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Trypanosoma cruzi

Chaga’s disease is caused by the parasite, Trypanosoma cruzi. As many as 11 million persons in Mexico and in Central and South America carry the parasite and serve as a potential source of transfusion transmitted disease. More cases of Chagas disease are being diagnosed in the United States because of immigration of infected individuals from endemic countries. Most of these individuals have asymptomatic chronic disease. 

Chagas disease is most commonly spread from human to human via contact with infected vector insects, triatomines, which are also known as kissing bugs. T. cruzi can also be transmitted from mother to baby during pregnancy. There are an estimated 63 to 315 acute congenital infections with T. cruziannually in the United States. 

The incubation period is one to two weeks. The acute stage of Chagas disease is often asymptomatic or consists of flu-like symptoms that can last up to 2 months. Infants are at higher risk for developing severe manifestations, such as myocarditis or meningo-encephalitis during the acute stage. If untreated, infection becomes chronic. Most patients with chronic infection remain asymptomatic; however, 20%–30% develop cardiac or gastrointestinal complications, which can be fatal.

The actively motile (trypomastigote) form may be demonstrated in peripheral blood by stained smears during the acute phase. The parasite is not seen in the blood during the chronic phase. Diagnosis at this stage relies on serology or tissue biopsy. Serum from patients with suspected Chaga disease can be tested for T. cruziIgM and IgG antibodies by an indirect enzyme linked immunosorbent assay. Infected individuals usually begin producing antibodies to T. cruzi during the first month following exposure to the parasite. Antibody levels may fluctuate during the chronic phase of the disease and may become undetectable after several months. Uninfected individuals are not expected to have detectable levels of antibodies to T. cruzi.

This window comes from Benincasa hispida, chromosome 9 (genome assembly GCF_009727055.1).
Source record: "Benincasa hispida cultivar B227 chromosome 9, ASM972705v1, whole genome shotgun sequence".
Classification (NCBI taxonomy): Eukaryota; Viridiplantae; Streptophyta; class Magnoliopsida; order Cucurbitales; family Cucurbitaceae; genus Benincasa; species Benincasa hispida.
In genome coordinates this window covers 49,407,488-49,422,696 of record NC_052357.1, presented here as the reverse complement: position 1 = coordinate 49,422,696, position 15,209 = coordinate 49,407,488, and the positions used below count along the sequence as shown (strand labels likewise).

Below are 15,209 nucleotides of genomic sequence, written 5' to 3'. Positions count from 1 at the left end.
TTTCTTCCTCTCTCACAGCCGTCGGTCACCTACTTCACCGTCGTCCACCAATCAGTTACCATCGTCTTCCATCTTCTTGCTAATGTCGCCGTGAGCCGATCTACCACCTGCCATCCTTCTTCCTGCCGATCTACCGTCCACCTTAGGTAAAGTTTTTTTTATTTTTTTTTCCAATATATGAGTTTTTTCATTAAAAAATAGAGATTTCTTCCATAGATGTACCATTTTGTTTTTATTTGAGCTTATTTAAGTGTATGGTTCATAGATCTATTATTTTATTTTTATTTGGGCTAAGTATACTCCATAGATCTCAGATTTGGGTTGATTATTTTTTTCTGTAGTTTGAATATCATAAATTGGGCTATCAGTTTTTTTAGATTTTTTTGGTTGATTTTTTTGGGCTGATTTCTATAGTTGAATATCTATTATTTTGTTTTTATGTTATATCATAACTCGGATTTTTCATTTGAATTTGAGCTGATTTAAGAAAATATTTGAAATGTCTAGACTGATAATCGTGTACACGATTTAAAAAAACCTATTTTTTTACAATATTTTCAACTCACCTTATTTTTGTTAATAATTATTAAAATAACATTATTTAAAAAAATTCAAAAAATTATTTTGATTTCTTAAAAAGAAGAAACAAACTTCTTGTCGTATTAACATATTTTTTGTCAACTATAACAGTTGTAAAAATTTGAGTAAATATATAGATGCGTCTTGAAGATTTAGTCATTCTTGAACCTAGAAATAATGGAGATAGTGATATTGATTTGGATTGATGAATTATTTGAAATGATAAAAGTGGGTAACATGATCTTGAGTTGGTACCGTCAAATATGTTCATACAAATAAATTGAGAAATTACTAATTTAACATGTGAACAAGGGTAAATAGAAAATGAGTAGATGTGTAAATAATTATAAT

Awareness of Chagas disease as a public health problem in the United States increased after the introduction of blood donor screening for Chagas disease in 2007. As of December 2017, at least 2,300 infected blood donors had been reported by blood banks across the United States. Estimates of the incidence of seropositive donors in the United States have ranged from 1 in 5400 to 1 in 25,000 donors. 

A limited number of transfusion-transmitted T. cruzicases have been identified in the U.S., most commonly from platelet transfusion. No fatalities have been reported to the FDA. Transfusion of red blood cells and platelets from infected donors carries the highest risk of transmission, approximately 38%. The risk of transmission from plasma components is considerably lower because T. cruziis killed by freezing. The lifetime risk of severe heart or intestinal problems in infected individuals averages about 30% and usually occurs many years after the initial infection. 

An immunoassay for antibodies to T. cruziwas introduced for blood donor screening in 2007, since persons with acute infections remain asymptomatic for long periods of time and T. cruzican survive for several weeks in refrigerated blood. Unlike other infectious disease agents, FDA requires testing of donors only one time at their index donation.

FDA requires hospitals to participate in a Look-back program, which involves identification of all recipients of previously transfused blood components from confirmed positive donors. Individuals with a history of Chagas disease are permanently deferred from donating blood.

References

  1. Montgomery SP, Starr MC, Cantey PT, Edwards MS, Meymandi SK. Neglected parasitic infections in the United States: Chagas disease. Am J Trop Med Hyg 2014;90:814–8
  2. Food and Drug Administration Center for Biologics Evaluation and Research. Amendment to guidance for industry: use of serological tests to reduce the risk of transmission of Trypanosoma cruzi infection in while blood and blood components intended for transfusion. Silver Spring, MD: US Department of Health and Human Services, Food and Drug Administration, Center for Biologics Evaluation and Research; 2016. https://www.fda.gov/downloads/BiologicsBloodVaccines/GuidanceComplianceRegulatoryInformation/Guidances/Blood/UCM528600.pdf
  3. AABB. Chagas Biovigilance Network: RIPA positive map. Bethesda, MD: AABB; 2017. http://www.aabb.org/research/hemovigilance/Pages/chagas.aspx
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